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Pregnant women have a lot to think about during the three trimesters of pregnancy. Their changing body, preparing for labor and delivery, planning for the arrival of their baby and then caring for their newborn afterward. It’s easy for women to forget about the “fourth” trimester, or the recovery period for women after childbirth. There’s so much focus on the new baby, they might forget to take care of themselves.
Many first-time moms don’t know the questions to ask about what recovery is like, because they’ve never experienced it.
Jade Elliott spoke with Hollie Wharton, DNP, CNM, WHNP, Nurse Practitioner and Certified Nurse Midwife, to discuss what new moms should expect the first few days after childbirth.
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For vaginal deliveries, as the adrenaline of birth or the epidural begins to wear off, they’ll begin to feel achy and sore. You’ll want to continue to use sanitary pads for bleeding and ice packs for the vaginal/rectal area to reduce swelling and alleviate discomfort. Witch hazel pads help keep the area clean and promote healing of the area and related stitches. Apply Dermoplast spray or Dibucaine gel to provide additional pain relief. All of these supplies are provided in the hospital and you’ll want to take them home with you, and continue to use for the first week or so.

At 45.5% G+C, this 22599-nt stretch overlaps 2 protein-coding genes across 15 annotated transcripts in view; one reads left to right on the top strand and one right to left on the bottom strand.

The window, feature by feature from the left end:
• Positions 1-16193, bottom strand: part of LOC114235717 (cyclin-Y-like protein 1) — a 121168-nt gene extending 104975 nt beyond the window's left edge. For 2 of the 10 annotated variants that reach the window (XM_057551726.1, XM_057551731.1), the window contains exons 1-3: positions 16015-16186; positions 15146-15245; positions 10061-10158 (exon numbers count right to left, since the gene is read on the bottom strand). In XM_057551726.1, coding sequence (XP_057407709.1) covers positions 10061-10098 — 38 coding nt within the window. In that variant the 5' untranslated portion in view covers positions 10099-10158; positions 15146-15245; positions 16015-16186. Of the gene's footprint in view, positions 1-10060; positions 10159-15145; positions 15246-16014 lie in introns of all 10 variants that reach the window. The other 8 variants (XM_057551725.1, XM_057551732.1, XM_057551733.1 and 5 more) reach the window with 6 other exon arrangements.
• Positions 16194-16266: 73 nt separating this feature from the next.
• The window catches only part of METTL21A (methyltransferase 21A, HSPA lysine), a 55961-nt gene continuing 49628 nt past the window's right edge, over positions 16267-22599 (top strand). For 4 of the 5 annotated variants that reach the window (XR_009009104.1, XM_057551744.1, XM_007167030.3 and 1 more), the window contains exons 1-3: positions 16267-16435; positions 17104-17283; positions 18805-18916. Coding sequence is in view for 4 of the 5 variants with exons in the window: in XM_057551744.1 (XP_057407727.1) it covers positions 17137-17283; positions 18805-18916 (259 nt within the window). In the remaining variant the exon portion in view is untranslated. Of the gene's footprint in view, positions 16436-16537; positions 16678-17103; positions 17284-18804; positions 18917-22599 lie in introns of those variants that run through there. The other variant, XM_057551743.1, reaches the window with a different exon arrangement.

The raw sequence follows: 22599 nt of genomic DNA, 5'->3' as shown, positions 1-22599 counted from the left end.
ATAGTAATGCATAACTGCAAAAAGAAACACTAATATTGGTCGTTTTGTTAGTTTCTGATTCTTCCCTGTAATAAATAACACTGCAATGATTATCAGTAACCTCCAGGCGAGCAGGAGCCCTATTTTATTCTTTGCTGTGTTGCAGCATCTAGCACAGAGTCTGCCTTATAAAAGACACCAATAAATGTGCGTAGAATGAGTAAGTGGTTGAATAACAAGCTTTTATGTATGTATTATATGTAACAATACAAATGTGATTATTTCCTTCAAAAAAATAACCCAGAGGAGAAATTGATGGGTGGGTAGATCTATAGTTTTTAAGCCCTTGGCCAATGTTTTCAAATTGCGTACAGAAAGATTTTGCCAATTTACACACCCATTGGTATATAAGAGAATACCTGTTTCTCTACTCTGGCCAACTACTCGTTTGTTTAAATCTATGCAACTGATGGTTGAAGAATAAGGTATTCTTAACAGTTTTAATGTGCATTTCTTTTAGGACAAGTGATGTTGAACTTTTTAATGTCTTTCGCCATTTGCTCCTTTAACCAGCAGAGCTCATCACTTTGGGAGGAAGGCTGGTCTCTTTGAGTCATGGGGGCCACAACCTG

The first week or two you shouldn’t be overly active. You’ll want to get out of bed or off the couch and walk around a bit, at least four times a day to help reduce chances of blood clot formation, as you are still at increased risk for this during the first six weeks postpartum.
You will have bleeding after a vaginal delivery that starts like a period and then gets lighter in color and flow. If it gets darker or brighter in color or heavier, you’re doing too much activity. So, adapt your physical activity based on your flow and listen to your body.
Ibuprofen (Advil/Motrin) and acetaminophen (Tylenol) help with swelling in the uterus and the vaginal/rectal area and can help with achy muscles in the back and shoulders due to using those muscles during labor and delivery.